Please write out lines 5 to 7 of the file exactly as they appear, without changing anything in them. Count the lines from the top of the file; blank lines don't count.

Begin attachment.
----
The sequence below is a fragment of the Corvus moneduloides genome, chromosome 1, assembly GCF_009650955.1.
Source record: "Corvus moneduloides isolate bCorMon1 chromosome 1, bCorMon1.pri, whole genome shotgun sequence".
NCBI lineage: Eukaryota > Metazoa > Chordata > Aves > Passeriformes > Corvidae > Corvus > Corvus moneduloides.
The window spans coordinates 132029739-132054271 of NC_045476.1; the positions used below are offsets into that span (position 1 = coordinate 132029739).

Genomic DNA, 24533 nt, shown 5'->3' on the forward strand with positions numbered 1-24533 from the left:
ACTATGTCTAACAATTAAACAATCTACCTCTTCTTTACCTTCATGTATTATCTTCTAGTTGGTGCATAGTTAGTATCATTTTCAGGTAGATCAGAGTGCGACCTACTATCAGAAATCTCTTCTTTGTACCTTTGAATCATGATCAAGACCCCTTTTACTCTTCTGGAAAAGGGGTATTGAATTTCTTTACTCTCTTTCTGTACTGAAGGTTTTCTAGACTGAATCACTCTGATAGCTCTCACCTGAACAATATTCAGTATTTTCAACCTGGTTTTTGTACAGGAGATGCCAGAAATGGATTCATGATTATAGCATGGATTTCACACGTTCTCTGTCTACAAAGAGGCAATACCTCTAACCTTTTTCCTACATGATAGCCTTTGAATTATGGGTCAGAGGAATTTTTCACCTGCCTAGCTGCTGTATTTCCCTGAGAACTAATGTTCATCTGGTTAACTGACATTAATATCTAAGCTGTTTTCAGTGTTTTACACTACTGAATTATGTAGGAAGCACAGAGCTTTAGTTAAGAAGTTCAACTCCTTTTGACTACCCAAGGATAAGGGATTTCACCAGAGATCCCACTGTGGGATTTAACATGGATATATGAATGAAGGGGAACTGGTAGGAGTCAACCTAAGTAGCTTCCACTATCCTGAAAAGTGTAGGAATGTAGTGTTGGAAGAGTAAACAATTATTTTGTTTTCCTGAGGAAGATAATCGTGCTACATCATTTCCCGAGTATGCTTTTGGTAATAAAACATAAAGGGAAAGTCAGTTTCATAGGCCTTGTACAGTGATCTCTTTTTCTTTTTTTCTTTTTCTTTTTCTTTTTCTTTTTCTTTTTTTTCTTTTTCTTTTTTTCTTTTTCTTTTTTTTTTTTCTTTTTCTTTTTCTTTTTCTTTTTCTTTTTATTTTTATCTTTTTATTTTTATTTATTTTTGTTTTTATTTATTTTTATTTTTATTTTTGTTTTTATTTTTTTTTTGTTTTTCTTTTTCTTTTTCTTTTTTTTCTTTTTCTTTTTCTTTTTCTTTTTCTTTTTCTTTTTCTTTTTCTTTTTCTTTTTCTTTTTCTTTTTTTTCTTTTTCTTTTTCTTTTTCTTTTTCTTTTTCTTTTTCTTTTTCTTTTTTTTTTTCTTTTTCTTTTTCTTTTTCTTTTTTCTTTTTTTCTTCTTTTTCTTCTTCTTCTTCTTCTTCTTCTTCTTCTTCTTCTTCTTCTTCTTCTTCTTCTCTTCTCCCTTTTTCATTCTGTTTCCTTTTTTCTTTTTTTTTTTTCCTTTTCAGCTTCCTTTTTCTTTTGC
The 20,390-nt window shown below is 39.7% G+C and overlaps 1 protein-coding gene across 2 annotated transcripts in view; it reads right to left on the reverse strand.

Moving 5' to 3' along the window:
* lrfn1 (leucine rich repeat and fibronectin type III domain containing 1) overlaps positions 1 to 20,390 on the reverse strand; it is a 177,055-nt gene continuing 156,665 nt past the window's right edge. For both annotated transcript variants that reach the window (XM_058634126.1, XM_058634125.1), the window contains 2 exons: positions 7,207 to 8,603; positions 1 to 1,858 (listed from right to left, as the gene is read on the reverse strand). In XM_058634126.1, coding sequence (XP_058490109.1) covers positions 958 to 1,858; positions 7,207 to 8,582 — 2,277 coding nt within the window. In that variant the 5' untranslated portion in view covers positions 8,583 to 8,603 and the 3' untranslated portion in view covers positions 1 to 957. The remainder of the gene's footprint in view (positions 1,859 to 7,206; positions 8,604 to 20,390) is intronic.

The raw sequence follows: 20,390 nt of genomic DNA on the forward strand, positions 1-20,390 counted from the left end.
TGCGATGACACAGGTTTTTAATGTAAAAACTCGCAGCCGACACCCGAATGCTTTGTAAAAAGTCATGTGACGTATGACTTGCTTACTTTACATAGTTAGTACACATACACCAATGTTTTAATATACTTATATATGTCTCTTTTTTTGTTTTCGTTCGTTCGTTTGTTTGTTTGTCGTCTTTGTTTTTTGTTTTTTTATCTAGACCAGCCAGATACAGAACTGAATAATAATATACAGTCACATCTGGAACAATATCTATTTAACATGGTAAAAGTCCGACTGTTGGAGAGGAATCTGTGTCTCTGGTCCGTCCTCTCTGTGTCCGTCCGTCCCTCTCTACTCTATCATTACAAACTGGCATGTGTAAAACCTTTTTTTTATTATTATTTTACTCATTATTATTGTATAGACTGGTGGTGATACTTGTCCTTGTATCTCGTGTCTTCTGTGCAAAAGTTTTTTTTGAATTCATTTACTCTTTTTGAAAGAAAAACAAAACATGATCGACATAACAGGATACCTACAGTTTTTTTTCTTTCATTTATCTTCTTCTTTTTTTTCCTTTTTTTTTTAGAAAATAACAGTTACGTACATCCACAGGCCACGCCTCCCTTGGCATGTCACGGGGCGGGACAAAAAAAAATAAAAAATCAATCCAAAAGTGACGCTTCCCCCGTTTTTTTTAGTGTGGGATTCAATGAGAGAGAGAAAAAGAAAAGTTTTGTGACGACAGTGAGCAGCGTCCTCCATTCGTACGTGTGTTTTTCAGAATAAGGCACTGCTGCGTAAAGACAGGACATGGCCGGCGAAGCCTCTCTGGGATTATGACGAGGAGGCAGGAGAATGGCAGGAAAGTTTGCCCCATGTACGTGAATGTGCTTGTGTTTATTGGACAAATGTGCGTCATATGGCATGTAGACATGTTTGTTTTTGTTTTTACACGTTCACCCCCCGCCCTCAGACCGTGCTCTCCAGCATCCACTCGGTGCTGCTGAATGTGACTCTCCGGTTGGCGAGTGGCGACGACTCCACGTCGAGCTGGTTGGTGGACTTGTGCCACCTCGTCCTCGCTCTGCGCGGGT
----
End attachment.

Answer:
Genomic DNA, 24533 nt, shown 5'->3' on the forward strand with positions numbered 1-24533 from the left:
ACTATGTCTAACAATTAAACAATCTACCTCTTCTTTACCTTCATGTATTATCTTCTAGTTGGTGCATAGTTAGTATCATTTTCAGGTAGATCAGAGTGCGACCTACTATCAGAAATCTCTTCTTTGTACCTTTGAATCATGATCAAGACCCCTTTTACTCTTCTGGAAAAGGGGTATTGAATTTCTTTACTCTCTTTCTGTACTGAAGGTTTTCTAGACTGAATCACTCTGATAGCTCTCACCTGAACAATATTCAGTATTTTCAACCTGGTTTTTGTACAGGAGATGCCAGAAATGGATTCATGATTATAGCATGGATTTCACACGTTCTCTGTCTACAAAGAGGCAATACCTCTAACCTTTTTCCTACATGATAGCCTTTGAATTATGGGTCAGAGGAATTTTTCACCTGCCTAGCTGCTGTATTTCCCTGAGAACTAATGTTCATCTGGTTAACTGACATTAATATCTAAGCTGTTTTCAGTGTTTTACACTACTGAATTATGTAGGAAGCACAGAGCTTTAGTTAAGAAGTTCAACTCCTTTTGACTACCCAAGGATAAGGGATTTCACCAGAGATCCCACTGTGGGATTTAACATGGATATATGAATGAAGGGGAACTGGTAGGAGTCAACCTAAGTAGCTTCCACTATCCTGAAAAGTGTAGGAATGTAGTGTTGGAAGAGTAAACAATTATTTTGTTTTCCTGAGGAAGATAATCGTGCTACATCATTTCCCGAGTATGCTTTTGGTAATAAAACATAAAGGGAAAGTCAGTTTCATAGGCCTTGTACAGTGATCTCTTTTTCTTTTTTTCTTTTTCTTTTTCTTTTTCTTTTTCTTTTTTTTCTTTTTCTTTTTTTCTTTTTCTTTTTTTTTTTTCTTTTTCTTTTTCTTTTTCTTTTTCTTTTTATTTTTATCTTTTTATTTTTATTTATTTTTGTTTTTATTTATTTTTATTTTTATTTTTGTTTTTATTTTTTTTTTGTTTTTCTTTTTCTTTTTCTTTTTTTTCTTTTTCTTTTTCTTTTTCTTTTTCTTTTTCTTTTTCTTTTTCTTTTTCTTTTTCTTTTTCTTTTTTTTCTTTTTCTTTTTCTTTTTCTTTTTCTTTTTCTTTTTCTTTTTCTTTTTTTTTTTCTTTTTCTTTTTCTTTTTCTTTTTTCTTTTTTTCTTCTTTTTCTTCTTCTTCTTCTTCTTCTTCTTCTTCTTCTTCTTCTTCTTCTTCTTCTTCTCTTCTCCCTTTTTCATTCTGTTTCCTTTTTTCTTTTTTTTTTTTCCTTTTCAGCTTCCTTTTTCTTTTGC
The 20,390-nt window shown below is 39.7% G+C and overlaps 1 protein-coding gene across 2 annotated transcripts in view; it reads right to left on the reverse strand.